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JavaScript Cookbook, 2nd Edition by Shelley Powers

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The World of JavaScript

I wrote my first book on JavaScript in 1996. At the time, we had to really dig to fill the book. This was before DHTML, before ECMAScript, before mobile development, and definitely before Node.js. Form validation and popping up alerts were the big things. With this second edition of the JavaScript Cookbook, I had the opposite problem: the world of JavaScript is just too immense to stuff into one book. But I gave it my all.

The world of JavaScript is the key to this book. The use of JavaScript has expanded from the browser to the server, to the mobile environment, to the cloud. We’ve gone beyond simple libraries to complex modular systems; from basic animations to rich data visualizations, with a little audio and video tossed in for fun and giggles. Entire applications are served in one HTML page thanks to sophisticated frameworks, and MEAN is no longer an adjective to apply to nasty folk.

Ajax is still around and still relevant, but now it’s joined by direct and immediate bidirectional communication—no more having to fake server-client communication, because we have it, for real. We can connect to Twitter and Dropbox, create apps for Android devices, and open ePub files directly in the browser for reading. The libraries and modules available in both the client and server take care of so much of the complex, tedious bits, that we can focus on creating what’s unique to our applications. Ten years ago, we’d be surprised at finding a library that met our needs. Now, we’re surprised when we don’t.

We have all of this, but we still have JavaScript, the language. We still have String and Number, Array and Function, and the most basic of statements:

var someVar = 'Hello, World?';

However, today’s JavaScript is not the same as the language I first wrote about in 1996. It’s growing and expanding, with ECMAScript 5, and now ECMAScript 6, and even the newest additions for ECMAScript 7. It seem as if there’s a new addition to the language every month. What am I saying…there is a new edition every month.

Just to make it even more interesting and rich is the increasing number of APIs provided by both standards organizations and sevice providers.

There’s never been a more exciting time to be a JavaScript developer. But it can also be a little overwhelming, and that’s the focus of this book: getting a handle on this big wonderful world of JavaScript.

Book Audience

In order to encompass the many subjects and topics reflective of JavaScript in use today, we had to start with one premise: this is not a book for a JavaScript newbie. There are so many good books and tutorials for those new to JavaScript that we felt comfortable setting the bar a little higher than the first edition of the JavaScript Cookbook.

If you’ve been playing around with JavaScript for several months, maybe tried your hand with a little Node or Ajax development, you should be comfortable with the book material. Some of the subjects might be challenging, but in a good way.

Book Architecture or Why Is This Book Organized in This Way?

I originally had this idea of a large graphic diagramming the world of JavaScript, which I would split into fragments, which I would then use to introduce each chapter. It didn’t take long for me to realize that no component of JavaScript exists in isolation from the others. If anything, JavaScript is one big Venn diagram, with dozens of intersections—more of a spirograph than distinct, connected bubbles. So much for grand visualizations. Instead, I split the book into 18 loosely defined chapters, with overlap handled by cross references.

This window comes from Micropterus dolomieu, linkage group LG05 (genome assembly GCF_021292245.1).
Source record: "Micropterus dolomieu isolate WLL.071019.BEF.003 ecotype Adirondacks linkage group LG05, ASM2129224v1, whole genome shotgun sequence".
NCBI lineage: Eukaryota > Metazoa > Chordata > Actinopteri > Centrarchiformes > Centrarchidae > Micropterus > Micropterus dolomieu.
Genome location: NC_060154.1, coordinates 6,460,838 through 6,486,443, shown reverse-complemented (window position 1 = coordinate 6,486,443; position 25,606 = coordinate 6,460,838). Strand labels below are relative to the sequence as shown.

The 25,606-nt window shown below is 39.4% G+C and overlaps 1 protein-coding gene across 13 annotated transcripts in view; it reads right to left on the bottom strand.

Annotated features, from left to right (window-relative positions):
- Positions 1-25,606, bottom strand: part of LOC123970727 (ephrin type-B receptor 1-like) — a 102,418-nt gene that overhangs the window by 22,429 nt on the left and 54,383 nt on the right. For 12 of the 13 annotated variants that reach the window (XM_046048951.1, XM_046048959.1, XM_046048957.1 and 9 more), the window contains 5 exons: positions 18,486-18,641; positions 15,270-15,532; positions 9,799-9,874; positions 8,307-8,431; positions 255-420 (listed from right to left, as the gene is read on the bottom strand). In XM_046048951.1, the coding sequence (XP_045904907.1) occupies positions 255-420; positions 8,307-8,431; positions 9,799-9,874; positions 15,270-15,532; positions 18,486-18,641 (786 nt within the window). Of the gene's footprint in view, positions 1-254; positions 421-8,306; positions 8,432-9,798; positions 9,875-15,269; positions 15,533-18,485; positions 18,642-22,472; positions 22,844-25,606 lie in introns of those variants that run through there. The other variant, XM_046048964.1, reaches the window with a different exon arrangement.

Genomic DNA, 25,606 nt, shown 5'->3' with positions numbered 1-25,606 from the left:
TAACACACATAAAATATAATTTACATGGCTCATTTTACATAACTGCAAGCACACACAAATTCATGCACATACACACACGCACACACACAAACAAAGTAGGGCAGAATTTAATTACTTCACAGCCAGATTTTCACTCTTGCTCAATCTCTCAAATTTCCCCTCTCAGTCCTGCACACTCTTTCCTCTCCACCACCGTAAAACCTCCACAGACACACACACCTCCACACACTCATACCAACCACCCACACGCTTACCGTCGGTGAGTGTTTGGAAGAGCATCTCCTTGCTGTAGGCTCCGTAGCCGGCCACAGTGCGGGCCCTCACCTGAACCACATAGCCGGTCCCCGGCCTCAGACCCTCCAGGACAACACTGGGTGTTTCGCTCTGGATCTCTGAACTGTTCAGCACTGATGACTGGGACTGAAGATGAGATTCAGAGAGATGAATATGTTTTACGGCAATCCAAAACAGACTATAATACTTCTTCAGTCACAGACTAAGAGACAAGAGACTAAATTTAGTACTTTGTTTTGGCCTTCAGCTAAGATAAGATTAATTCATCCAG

The book is split into two parts labeled Classic JavaScript and JavaScript, All Blown Up.

The classic parts of JavaScript are the solid foundations of the language we’ve had for the last decade, and aren’t going away. But they aren’t standing still, either. We have our friends String, Number, Boolean, Array, Function, and Object, but thanks to ECMAScript 5 and 6, there’s a lot more we can do with these objects. In addition, before we can get into the more leading-edge, complex uses of JavaScript, we still need to understand how to use Ajax, work with JSON, create and use libraries, as well as incorporate one of the more popular (jQuery) into our applications. We also need to understand how to work within the browser, which is still the working environment for most JavaScript development, as well as test our creations and make sure they’re accessible.

Now that video and audio, as well as the Canvas element and SVG, are supported in all modern browsers, a basic understanding of these rich media elements is fundamental.

The All Blown Up part of JavaScript is basically everything else. This includes the new objects introduced in ECMAScript 6, JavaScript in the server (Node), complex frameworks (in the server and client), and modular JavaScript. It also includes JavaScript in mobile devices, data visualizatons, graphical tools available in the server, bidirectional client-server communication, and the rich world of available APIs, libraries, and modules.

It seems a bewildering mess at times, but the more examples you try in the different environments, the more you realize that JavaScript is the key that makes it all come together.

A break down of the chapters follows in the next sections.

Part I, Classic JavaScript

Part I focuses on traditional uses of JavaScript as they’ve been practiced the last several years, but updated to incorporate new ideas, modifications, and improved functionality:

Chapter 1, The JavaScript Not-So-Simple Building Blocks
Covering use of some familiar old friends: String, Number, Boolean, RegExp, Math, and Date. The coverage goes beyond the basic, and also touches on some of the new extensions that come to us via ECMAScript 5 and 6.
Chapter 2, JavaScript Arrays